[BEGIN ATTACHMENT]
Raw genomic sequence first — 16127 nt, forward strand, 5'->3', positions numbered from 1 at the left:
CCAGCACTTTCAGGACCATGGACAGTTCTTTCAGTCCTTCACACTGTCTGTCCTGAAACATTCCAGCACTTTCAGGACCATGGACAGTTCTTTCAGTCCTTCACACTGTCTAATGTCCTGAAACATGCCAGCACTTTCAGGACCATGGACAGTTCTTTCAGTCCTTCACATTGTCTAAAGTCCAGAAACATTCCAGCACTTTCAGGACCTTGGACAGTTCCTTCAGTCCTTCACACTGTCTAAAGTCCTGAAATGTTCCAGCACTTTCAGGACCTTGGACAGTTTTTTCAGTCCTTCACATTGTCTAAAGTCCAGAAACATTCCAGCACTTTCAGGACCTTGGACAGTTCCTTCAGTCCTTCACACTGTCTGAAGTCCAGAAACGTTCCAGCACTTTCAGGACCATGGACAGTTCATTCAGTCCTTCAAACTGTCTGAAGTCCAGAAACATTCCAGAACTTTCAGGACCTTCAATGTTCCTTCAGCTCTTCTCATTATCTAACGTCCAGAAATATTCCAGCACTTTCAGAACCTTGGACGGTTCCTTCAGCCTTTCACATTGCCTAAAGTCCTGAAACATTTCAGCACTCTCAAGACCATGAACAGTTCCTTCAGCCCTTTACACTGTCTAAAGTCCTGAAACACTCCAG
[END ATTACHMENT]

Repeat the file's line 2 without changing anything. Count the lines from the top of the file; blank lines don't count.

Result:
CCAGCACTTTCAGGACCATGGACAGTTCTTTCAGTCCTTCACACTGTCTGTCCTGAAACATTCCAGCACTTTCAGGACCATGGACAGTTCTTTCAGTCCTTCACACTGTCTAATGTCCTGAAACATGCCAGCACTTTCAGGACCATGGACAGTTCTTTCAGTCCTTCACATTGTCTAAAGTCCAGAAACATTCCAGCACTTTCAGGACCTTGGACAGTTCCTTCAGTCCTTCACACTGTCTAAAGTCCTGAAATGTTCCAGCACTTTCAGGACCTTGGACAGTTTTTTCAGTCCTTCACATTGTCTAAAGTCCAGAAACATTCCAGCACTTTCAGGACCTTGGACAGTTCCTTCAGTCCTTCACACTGTCTGAAGTCCAGAAACGTTCCAGCACTTTCAGGACCATGGACAGTTCATTCAGTCCTTCAAACTGTCTGAAGTCCAGAAACATTCCAGAACTTTCAGGACCTTCAATGTTCCTTCAGCTCTTCTCATTATCTAACGTCCAGAAATATTCCAGCACTTTCAGAACCTTGGACGGTTCCTTCAGCCTTTCACATTGCCTAAAGTCCTGAAACATTTCAGCACTCTCAAGACCATGAACAGTTCCTTCAGCCCTTTACACTGTCTAAAGTCCTGAAACACTCCAG